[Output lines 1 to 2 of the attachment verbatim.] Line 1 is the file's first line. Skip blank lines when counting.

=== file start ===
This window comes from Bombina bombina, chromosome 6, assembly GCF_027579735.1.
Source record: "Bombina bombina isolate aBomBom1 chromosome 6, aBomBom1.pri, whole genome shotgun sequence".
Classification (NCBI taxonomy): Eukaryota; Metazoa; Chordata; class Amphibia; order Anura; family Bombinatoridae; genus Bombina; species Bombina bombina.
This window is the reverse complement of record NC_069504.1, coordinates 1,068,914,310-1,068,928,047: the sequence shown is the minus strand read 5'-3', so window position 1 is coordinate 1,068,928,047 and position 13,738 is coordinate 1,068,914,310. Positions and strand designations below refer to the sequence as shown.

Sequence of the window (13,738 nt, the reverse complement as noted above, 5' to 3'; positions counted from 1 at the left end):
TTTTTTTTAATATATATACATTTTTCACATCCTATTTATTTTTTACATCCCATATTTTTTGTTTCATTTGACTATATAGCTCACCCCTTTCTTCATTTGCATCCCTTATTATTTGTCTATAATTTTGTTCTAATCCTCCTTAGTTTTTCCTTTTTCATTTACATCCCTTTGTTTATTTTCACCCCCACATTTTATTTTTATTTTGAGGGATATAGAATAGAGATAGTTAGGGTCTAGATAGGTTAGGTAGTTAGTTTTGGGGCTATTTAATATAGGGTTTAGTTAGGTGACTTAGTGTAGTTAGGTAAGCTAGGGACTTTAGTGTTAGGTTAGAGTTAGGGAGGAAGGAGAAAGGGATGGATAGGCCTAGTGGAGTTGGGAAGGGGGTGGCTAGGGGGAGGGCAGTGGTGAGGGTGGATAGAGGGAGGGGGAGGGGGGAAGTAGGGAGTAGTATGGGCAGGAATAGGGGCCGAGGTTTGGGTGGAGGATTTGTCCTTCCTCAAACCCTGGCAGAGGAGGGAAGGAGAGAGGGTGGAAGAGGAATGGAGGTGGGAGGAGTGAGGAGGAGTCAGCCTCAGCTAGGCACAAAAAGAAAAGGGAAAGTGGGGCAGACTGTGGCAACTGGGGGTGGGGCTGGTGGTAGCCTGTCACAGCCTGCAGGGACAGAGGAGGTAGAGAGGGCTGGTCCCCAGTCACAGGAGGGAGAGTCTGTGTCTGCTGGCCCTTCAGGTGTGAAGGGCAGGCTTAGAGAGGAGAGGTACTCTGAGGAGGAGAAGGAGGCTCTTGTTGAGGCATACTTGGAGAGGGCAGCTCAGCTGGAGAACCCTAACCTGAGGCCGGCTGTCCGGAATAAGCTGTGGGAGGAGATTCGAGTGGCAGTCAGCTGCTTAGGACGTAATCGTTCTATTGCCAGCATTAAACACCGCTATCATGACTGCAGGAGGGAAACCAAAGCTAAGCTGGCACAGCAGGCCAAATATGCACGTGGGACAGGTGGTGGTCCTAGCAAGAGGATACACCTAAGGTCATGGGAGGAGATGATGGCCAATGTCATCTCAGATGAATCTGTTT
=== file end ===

This window comes from Bombina bombina, chromosome 6, assembly GCF_027579735.1.
Source record: "Bombina bombina isolate aBomBom1 chromosome 6, aBomBom1.pri, whole genome shotgun sequence".